House To Push Millions Of Seniors Out Of Medicare Advantage

Armen Hareyan's picture

Medicare Advantage Coverage

Three million seniors could lose their Medicare Advantage coverage, while millions more would face benefit cuts and higher out-of-pocket health care costs under legislation passed by US House of Representatives.


Noting that 49 percent of Medicare Advantage beneficiaries have incomes of less than $20,000 per year, Karen Ignagni, President and CEO of America's Health Insurance Plans (AHIP), said the legislation would have a devastating impact on seniors' health security.

"The House bill shreds the safety net for millions of seniors who depend on Medicare Advantage," said Ignagni.

In testimony before the Ways and Means Committee last week, Peter Orszag, Director of the non-partisan Congressional Budget Office, said that Medicare Advantage enrollment would fall by 33 percent under the legislation passed today by the House. A study from an independent researcher and former senior health care official in the Clinton Administration, Ken Thorpe, estimates that the proposed cuts would result in 3.2 million seniors losing their Medicare Advantage coverage and that Medicare Advantage would no longer be available to seniors in 22 states. Seniors in these states would have to enroll in the fee- for-service Medicare program, where they would likely receive fewer benefits and pay higher out-of-pocket costs than they do in Medicare Advantage.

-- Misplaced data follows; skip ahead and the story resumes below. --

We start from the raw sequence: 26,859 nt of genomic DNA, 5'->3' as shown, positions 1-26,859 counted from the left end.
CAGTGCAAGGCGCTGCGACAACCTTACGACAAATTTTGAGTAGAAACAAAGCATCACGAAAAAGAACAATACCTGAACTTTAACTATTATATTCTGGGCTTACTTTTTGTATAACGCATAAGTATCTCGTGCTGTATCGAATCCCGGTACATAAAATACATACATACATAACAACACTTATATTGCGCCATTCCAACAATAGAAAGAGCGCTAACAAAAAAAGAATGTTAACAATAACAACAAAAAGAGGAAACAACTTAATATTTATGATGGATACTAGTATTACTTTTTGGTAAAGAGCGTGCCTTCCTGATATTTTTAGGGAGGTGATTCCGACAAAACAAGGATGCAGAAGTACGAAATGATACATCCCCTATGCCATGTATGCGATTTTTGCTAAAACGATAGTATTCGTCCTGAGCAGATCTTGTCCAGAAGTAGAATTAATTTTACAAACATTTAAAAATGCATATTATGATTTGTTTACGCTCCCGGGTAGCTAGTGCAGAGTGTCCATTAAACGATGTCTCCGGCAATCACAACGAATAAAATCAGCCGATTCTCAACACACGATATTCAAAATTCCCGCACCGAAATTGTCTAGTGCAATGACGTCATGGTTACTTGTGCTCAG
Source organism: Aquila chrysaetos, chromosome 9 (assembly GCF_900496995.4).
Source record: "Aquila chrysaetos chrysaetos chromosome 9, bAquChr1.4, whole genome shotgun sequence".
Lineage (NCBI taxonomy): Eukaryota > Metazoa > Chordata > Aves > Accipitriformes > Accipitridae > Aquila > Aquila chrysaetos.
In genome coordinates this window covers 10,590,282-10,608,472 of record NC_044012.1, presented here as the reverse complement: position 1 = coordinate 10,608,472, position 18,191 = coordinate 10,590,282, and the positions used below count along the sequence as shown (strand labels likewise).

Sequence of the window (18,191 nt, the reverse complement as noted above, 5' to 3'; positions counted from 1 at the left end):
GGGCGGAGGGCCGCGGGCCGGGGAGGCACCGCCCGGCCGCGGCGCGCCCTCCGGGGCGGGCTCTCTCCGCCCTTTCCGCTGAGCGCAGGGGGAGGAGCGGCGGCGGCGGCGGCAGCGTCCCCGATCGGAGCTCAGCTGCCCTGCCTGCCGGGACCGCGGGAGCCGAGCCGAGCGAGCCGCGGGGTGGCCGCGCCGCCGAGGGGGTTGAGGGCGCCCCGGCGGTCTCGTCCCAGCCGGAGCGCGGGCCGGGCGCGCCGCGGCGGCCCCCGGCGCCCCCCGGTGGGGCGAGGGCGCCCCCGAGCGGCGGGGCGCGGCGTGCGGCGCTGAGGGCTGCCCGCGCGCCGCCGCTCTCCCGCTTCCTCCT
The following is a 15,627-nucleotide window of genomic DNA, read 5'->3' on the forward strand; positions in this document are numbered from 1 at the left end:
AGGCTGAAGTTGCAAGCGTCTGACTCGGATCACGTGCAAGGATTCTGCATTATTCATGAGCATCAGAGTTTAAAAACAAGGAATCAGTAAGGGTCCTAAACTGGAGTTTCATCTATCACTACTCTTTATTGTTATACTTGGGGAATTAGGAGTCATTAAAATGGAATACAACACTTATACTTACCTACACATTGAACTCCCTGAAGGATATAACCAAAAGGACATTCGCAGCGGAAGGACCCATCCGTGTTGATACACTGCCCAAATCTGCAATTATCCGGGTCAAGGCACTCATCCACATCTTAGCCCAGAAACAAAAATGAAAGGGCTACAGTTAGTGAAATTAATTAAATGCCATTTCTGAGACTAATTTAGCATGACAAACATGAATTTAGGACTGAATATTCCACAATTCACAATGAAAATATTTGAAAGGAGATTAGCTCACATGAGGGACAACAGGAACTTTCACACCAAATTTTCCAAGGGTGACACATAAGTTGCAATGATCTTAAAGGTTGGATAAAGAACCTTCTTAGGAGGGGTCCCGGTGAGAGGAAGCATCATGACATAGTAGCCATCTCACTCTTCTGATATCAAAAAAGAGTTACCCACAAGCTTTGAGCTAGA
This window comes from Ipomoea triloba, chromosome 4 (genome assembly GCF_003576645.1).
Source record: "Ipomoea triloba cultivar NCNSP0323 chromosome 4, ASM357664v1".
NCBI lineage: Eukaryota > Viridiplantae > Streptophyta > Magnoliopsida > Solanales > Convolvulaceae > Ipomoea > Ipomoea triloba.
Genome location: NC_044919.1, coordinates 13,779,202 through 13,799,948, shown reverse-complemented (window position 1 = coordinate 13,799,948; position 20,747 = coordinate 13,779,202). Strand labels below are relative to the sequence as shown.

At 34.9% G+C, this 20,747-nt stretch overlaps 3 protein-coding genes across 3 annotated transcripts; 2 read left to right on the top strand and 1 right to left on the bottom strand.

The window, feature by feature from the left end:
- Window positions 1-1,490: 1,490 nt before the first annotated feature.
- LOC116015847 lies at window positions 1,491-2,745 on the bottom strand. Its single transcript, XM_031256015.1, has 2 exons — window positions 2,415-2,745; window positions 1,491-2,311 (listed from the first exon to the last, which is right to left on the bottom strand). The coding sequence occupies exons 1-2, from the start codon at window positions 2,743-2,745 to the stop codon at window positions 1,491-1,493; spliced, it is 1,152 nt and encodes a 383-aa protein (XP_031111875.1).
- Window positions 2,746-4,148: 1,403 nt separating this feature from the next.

AHIP also reiterated its support for strengthening the State Children's Health Insurance Program (SCHIP), which is a key element of AHIP's comprehensive proposal to cover the uninsured. AHIP has run advertisements in support of raising tobacco taxes to finance SCHIP and joined with a diverse group of national organizations to promote the program through the Health Coverage Coalition for the Uninsured. America's Health Insurance Plans -- Providing Health Benefits to More Than 200 Million Americans.